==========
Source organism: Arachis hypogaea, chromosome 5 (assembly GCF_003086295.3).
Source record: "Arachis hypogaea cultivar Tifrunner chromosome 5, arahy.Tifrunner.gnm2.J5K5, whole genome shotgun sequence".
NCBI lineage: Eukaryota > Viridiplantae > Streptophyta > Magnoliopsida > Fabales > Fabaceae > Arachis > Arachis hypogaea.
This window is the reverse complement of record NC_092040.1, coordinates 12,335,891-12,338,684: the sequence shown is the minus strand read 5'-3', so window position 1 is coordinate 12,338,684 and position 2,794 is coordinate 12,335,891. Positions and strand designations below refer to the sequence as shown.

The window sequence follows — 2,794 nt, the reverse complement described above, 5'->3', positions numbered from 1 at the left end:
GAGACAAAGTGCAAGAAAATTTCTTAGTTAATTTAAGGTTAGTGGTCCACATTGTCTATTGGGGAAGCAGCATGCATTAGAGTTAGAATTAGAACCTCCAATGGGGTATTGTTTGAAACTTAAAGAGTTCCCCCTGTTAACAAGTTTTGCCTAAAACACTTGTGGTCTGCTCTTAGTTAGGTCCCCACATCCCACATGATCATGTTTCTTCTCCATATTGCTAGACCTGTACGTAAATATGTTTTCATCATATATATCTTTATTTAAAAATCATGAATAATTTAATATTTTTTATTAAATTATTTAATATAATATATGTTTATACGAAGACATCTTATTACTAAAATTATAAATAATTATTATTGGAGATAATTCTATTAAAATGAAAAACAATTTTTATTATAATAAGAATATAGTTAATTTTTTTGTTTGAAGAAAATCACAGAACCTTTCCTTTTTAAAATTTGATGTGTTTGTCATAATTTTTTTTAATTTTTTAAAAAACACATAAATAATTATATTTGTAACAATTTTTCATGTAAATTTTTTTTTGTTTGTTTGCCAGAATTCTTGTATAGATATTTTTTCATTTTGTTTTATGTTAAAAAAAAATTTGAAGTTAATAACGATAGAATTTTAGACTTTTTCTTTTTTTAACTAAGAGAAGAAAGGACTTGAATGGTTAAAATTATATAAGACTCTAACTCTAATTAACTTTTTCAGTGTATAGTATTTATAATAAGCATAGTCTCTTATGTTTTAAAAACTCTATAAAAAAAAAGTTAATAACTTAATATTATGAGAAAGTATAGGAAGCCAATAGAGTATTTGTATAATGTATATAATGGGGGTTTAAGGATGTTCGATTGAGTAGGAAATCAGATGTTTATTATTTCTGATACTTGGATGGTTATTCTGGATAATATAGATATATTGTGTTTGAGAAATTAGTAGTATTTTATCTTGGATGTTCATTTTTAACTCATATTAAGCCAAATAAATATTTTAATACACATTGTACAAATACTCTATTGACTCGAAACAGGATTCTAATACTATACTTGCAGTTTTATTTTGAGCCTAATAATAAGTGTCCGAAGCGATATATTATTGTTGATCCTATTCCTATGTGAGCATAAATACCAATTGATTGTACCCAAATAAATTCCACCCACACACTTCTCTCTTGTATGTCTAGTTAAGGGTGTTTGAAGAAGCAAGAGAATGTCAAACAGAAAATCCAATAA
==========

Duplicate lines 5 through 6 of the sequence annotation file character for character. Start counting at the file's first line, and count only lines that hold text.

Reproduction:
The window sequence follows — 2,794 nt, the reverse complement described above, 5'->3', positions numbered from 1 at the left end:
GAGACAAAGTGCAAGAAAATTTCTTAGTTAATTTAAGGTTAGTGGTCCACATTGTCTATTGGGGAAGCAGCATGCATTAGAGTTAGAATTAGAACCTCCAATGGGGTATTGTTTGAAACTTAAAGAGTTCCCCCTGTTAACAAGTTTTGCCTAAAACACTTGTGGTCTGCTCTTAGTTAGGTCCCCACATCCCACATGATCATGTTTCTTCTCCATATTGCTAGACCTGTACGTAAATATGTTTTCATCATATATATCTTTATTTAAAAATCATGAATAATTTAATATTTTTTATTAAATTATTTAATATAATATATGTTTATACGAAGACATCTTATTACTAAAATTATAAATAATTATTATTGGAGATAATTCTATTAAAATGAAAAACAATTTTTATTATAATAAGAATATAGTTAATTTTTTTGTTTGAAGAAAATCACAGAACCTTTCCTTTTTAAAATTTGATGTGTTTGTCATAATTTTTTTTAATTTTTTAAAAAACACATAAATAATTATATTTGTAACAATTTTTCATGTAAATTTTTTTTTGTTTGTTTGCCAGAATTCTTGTATAGATATTTTTTCATTTTGTTTTATGTTAAAAAAAAATTTGAAGTTAATAACGATAGAATTTTAGACTTTTTCTTTTTTTAACTAAGAGAAGAAAGGACTTGAATGGTTAAAATTATATAAGACTCTAACTCTAATTAACTTTTTCAGTGTATAGTATTTATAATAAGCATAGTCTCTTATGTTTTAAAAACTCTATAAAAAAAAAGTTAATAACTTAATATTATGAGAAAGTATAGGAAGCCAATAGAGTATTTGTATAATGTATATAATGGGGGTTTAAGGATGTTCGATTGAGTAGGAAATCAGATGTTTATTATTTCTGATACTTGGATGGTTATTCTGGATAATATAGATATATTGTGTTTGAGAAATTAGTAGTATTTTATCTTGGATGTTCATTTTTAACTCATATTAAGCCAAATAAATATTTTAATACACATTGTACAAATACTCTATTGACTCGAAACAGGATTCTAATACTATACTTGCAGTTTTATTTTGAGCCTAATAATAAGTGTCCGAAGCGATATATTATTGTTGATCCTATTCCTATGTGAGCATAAATACCAATTGATTGTACCCAAATAAATTCCACCCACACACTTCTCTCTTGTATGTCTAGTTAAGGGTGTTTGAAGAAGCAAGAGAATGTCAAACAGAAAATCCAATAA